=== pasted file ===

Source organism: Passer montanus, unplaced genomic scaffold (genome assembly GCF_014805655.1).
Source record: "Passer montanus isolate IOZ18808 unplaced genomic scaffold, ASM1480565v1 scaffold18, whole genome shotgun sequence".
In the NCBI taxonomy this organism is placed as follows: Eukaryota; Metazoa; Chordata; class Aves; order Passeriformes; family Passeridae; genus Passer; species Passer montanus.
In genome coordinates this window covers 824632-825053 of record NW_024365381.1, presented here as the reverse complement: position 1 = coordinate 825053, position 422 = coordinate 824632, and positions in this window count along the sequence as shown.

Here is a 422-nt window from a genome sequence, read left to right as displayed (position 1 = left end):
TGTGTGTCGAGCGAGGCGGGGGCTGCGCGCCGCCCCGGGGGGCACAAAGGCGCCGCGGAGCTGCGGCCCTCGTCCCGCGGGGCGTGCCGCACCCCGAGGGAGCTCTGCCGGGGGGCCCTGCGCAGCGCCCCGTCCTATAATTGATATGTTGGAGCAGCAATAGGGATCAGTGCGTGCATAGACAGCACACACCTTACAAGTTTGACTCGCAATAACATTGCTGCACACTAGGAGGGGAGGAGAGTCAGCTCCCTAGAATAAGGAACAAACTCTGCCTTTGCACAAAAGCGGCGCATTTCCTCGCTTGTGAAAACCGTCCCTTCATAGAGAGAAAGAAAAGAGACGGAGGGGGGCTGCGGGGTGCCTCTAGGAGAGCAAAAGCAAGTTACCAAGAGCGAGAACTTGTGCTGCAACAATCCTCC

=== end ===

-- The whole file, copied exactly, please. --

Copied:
Source organism: Passer montanus, unplaced genomic scaffold (genome assembly GCF_014805655.1).
Source record: "Passer montanus isolate IOZ18808 unplaced genomic scaffold, ASM1480565v1 scaffold18, whole genome shotgun sequence".
In the NCBI taxonomy this organism is placed as follows: Eukaryota; Metazoa; Chordata; class Aves; order Passeriformes; family Passeridae; genus Passer; species Passer montanus.
In genome coordinates this window covers 824632-825053 of record NW_024365381.1, presented here as the reverse complement: position 1 = coordinate 825053, position 422 = coordinate 824632, and positions in this window count along the sequence as shown.

Here is a 422-nt window from a genome sequence, read left to right as displayed (position 1 = left end):
TGTGTGTCGAGCGAGGCGGGGGCTGCGCGCCGCCCCGGGGGGCACAAAGGCGCCGCGGAGCTGCGGCCCTCGTCCCGCGGGGCGTGCCGCACCCCGAGGGAGCTCTGCCGGGGGGCCCTGCGCAGCGCCCCGTCCTATAATTGATATGTTGGAGCAGCAATAGGGATCAGTGCGTGCATAGACAGCACACACCTTACAAGTTTGACTCGCAATAACATTGCTGCACACTAGGAGGGGAGGAGAGTCAGCTCCCTAGAATAAGGAACAAACTCTGCCTTTGCACAAAAGCGGCGCATTTCCTCGCTTGTGAAAACCGTCCCTTCATAGAGAGAAAGAAAAGAGACGGAGGGGGGCTGCGGGGTGCCTCTAGGAGAGCAAAAGCAAGTTACCAAGAGCGAGAACTTGTGCTGCAACAATCCTCC